“Brief Interview #30” by David Foster Wallace. From  Brief Interviews with Hideous Men.

 

David Foster Wallace Reads “A Radically Condensed History of Postindustrial Life”

The audiobook of Brief Interviews with Hideous Men came out almost a year after its author, David Foster Wallace killed himself, which kinda sorta makes it strange to hear his voice read some of these tales. Here’s Wallace reading “A Radically Condensed History of Postindustrial Life,” a short short short story. As far as audiobooks goes, this collection is fantastic. There’s a great cast here, and the actors, including Bobby Canavale, Will Forte, Christopher Meloni, John Krasinski (who adapted the book into a film which I’ve, despite having had a pirate copy for several months, been too afraid to watch) intuit Wallace’s work and communicate its humor, pathos, and subtlety. The biggest treat though is hearing Wallace’s voice again.

Essential Short Story Collections: Brief Interviews with Hideous Men

brief-interviews-wit_79fe25.jpg

Properly describing David Foster Wallace’s Brief Interviews with Hideous Men involves using all of those words that I hate to see in any book review: “radiates,” “pathos,” “poignancy,” “gut-busting laughs,” “existential crises of identity in the post-modern world,” and so on. Now that I have them out of the way, let me tell you why you should read this book: it will make you laugh, it will make you cry. Out loud. After you read it, you will want to press it on other people, who will say, “Yeah, sure, okay”; only their eyes’ will be slightly-slanted, their mouths just a bit crooked, even their nose will appear askew at your demand. They will hurriedly change the subject–you’ve already foisted so many unwanted books on them, and who even has time to read now?–but you will persevere! “Here,” you’ll say, “Read “A Radically Condensed History of Postindustrial Life”–it’s only two paragraphs! You can read the whole thing in under a minute!”:

When they were introduced, he made a witticism, hoping to be liked. She laughed extremely hard, hoping to be liked. Then each drove home alone, staring straight ahead, with the very same twist to their faces.

The man who’d introduced them didn’t much like either of them, though he acted as if did, anxious as he was to preserve good relations at all times. One never knew, after all, now did one now did one now did one.

And, as they finish reading, you’ll beam at them and nod your head knowingly. They’ll look a little confused, perhaps bored. “It’s like an overture, see? It’s like, about loss, the inability to connect, the masks we wear to hide our hideousnessnesses.” Your victim will nod politely and begin to bring up an interesting thing he saw on the local news concerning pet ownership, but you’ll cut him off before he can get out of this. “Check out the “Brief Interviews with Hideous Men” sections that permeate the book–they’re like little vignettes, interviews where you only get the interviewee’s responses. They’re funny, shocking sad–they’re really good! Also, check out my favorites– “Adult World (I)” and “Adult World (II)”–these stories are about a wife who it turns out doesn’t really know her husband at all. Just read the beginning– ”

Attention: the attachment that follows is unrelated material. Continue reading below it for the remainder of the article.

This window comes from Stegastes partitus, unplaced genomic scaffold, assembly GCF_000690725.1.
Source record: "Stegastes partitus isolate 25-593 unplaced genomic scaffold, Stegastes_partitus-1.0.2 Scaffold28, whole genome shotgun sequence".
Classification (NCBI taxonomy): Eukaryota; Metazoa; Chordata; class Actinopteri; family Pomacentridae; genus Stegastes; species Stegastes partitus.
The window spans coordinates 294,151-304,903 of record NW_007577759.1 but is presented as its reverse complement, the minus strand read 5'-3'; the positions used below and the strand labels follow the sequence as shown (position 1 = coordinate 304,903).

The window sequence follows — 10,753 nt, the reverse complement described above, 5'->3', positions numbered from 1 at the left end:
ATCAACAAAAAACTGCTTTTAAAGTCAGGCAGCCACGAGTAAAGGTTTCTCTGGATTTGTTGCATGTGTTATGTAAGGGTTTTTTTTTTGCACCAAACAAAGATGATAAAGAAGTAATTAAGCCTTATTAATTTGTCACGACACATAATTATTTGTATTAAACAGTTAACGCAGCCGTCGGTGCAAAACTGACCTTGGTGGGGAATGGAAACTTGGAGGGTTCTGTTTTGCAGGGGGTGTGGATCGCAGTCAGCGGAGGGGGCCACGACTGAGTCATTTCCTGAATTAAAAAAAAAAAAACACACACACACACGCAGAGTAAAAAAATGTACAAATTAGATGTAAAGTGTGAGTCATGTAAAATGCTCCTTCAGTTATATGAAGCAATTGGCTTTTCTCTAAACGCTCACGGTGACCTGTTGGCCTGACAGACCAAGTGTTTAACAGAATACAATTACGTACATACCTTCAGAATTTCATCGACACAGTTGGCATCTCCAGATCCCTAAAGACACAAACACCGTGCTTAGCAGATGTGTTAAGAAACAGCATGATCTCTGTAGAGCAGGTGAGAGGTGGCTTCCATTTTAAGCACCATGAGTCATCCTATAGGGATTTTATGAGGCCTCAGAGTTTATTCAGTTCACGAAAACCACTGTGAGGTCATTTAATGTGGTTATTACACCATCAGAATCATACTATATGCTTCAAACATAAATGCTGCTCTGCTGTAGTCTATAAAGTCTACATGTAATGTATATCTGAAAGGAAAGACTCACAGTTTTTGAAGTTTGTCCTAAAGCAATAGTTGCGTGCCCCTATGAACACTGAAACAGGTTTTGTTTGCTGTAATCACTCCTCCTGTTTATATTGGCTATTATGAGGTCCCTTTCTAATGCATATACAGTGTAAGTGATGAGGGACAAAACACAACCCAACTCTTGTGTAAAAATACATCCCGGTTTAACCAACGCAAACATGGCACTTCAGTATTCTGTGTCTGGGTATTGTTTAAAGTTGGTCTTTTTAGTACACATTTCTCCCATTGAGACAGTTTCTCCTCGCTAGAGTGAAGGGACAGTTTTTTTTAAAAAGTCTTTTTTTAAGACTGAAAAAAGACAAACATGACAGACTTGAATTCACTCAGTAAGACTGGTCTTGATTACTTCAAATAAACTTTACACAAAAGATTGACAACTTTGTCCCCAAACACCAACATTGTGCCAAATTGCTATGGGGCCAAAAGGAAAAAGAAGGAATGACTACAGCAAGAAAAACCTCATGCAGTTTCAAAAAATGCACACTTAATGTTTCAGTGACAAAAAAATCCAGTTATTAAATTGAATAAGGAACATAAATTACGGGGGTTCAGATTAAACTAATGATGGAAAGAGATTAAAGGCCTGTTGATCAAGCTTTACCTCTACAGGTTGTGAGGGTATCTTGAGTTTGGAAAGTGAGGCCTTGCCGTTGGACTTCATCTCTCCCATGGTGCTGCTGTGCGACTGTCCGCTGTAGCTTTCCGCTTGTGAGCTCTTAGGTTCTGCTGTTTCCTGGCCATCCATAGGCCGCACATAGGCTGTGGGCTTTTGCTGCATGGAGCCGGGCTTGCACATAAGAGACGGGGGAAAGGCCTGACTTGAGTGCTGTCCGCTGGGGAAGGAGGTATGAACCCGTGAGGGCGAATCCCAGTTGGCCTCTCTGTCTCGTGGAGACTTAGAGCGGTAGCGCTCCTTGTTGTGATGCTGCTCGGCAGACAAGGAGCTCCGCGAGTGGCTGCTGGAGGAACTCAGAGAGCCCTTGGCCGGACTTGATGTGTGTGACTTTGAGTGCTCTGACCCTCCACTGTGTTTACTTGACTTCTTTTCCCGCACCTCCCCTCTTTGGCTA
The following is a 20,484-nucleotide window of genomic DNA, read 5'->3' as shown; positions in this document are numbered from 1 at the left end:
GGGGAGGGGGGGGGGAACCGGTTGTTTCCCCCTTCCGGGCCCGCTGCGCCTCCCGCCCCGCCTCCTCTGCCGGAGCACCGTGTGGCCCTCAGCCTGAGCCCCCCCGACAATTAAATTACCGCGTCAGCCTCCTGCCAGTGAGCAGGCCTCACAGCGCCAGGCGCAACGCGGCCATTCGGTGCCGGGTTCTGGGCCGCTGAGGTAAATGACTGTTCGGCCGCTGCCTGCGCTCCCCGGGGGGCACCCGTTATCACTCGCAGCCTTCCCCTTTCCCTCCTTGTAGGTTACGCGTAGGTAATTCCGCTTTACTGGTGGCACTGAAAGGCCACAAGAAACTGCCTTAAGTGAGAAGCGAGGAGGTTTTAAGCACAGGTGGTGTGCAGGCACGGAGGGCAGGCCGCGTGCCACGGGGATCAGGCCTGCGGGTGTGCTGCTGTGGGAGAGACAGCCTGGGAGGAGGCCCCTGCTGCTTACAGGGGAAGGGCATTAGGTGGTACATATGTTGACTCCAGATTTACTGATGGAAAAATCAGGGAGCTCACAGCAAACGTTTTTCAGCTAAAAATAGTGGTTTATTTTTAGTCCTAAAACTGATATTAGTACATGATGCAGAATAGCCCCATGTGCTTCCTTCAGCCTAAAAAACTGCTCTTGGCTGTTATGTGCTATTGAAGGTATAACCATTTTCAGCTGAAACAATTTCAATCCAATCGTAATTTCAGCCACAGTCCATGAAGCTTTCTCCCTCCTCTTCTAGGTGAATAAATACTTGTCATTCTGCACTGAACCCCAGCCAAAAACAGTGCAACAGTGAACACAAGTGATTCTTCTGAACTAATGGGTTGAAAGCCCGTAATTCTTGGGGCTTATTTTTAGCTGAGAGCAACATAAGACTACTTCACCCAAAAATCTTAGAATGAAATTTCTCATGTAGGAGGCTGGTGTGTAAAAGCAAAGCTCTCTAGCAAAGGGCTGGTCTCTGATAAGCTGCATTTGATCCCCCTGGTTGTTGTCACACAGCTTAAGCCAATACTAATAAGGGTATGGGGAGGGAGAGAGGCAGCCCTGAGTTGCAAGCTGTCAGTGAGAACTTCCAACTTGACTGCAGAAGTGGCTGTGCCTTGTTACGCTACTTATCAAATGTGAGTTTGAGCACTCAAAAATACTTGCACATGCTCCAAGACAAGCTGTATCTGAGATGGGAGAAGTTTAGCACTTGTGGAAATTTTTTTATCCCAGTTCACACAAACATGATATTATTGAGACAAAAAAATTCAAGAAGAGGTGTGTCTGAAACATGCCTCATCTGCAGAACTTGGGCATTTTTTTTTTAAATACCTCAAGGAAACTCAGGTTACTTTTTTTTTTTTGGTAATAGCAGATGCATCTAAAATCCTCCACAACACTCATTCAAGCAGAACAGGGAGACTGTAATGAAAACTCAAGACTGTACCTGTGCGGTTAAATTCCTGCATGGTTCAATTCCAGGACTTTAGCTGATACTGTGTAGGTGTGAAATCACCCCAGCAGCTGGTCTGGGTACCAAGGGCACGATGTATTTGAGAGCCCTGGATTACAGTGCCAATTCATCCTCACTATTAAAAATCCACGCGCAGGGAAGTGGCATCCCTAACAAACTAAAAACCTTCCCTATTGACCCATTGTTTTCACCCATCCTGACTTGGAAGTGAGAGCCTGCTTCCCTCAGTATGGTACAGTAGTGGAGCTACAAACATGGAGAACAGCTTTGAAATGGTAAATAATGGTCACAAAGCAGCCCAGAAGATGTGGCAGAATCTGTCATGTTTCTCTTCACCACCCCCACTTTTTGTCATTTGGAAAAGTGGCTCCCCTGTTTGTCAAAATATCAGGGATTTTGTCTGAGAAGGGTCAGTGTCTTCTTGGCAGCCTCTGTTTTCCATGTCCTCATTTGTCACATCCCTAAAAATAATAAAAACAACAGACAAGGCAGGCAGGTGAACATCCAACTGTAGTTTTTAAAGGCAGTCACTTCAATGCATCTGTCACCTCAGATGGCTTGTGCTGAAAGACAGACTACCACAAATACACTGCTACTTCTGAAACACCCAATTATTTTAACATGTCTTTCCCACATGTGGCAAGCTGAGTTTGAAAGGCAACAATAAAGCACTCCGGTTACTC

For the first three years, the young wife worried that their lovemaking together was somehow hard on his thingie. The rawness and tenderness and spanked pink of the head of his thingie. The slight wince when he’d enter her down there. The vague hot-penny taste of rawness when she took his thingie in her mouth–she seldom took him in her mouth, however; there was something about it that she felt he did not quite like.

“See?” you’ll demand uncaringly of your now-obviously exasperated detainee, “See? Sex! It’s got sex in it! Everyone loves to read about sex, especially weird awkward sex!” Your victim will now stand up, feigning the need to visit the restroom. But you won’t let him go that easily! “There’s another series of running vignettes that unify the book’s structure, making its sum more than just a collection of previously-published stories–check out a selection from one of the “Yet Another Example of the Porousness of Certain Borders” series”–

“Don’t love you no more.”

“Right back at you.”

“Divorce your ass.”

“Suits me.”

“Except now what about the doublewide.”

“I get the truck is all I know.”

“You’re saying I get the doublewide you get the truck.”

“All I’m saying is that truck out there’s mine.”

“Then what about the boy.”

“For the truck you mean?”

Your poor visitor is now literally walking away from you, ignoring the book in your hands, yet still somehow politely smiling–though only with his mouth–his hard eyes show how much he hates you right now. As he retreats to the toilet, your feelings hurt, you comfort yourself by declaring that he doesn’t read anyway; besides, he wouldn’t be able to figure out that “Tri-Stan: I Sold Sissee Nar to Ecko” was a retelling of both the Tristan and Isolde and Narcissus and Echo stories, set in Hollywood; he wouldn’t appreciate the book’s themes of child-abuse, repressed (false?) memories, and lost love. Philistine.

When he comes out of the bathroom you chit-chat a little more and then he’s ready to go. He holds his hand out toward the book. He wants to borrow the book. He wants to take your book. Oh shit. What have you done?

_____________________________________________________________________

Believe it or not, that dude who plays “Jim” from The Office is directing a movie version of Brief Interviews with Hideous Men, scheduled to come out later this year.

You can read the first part of this series here.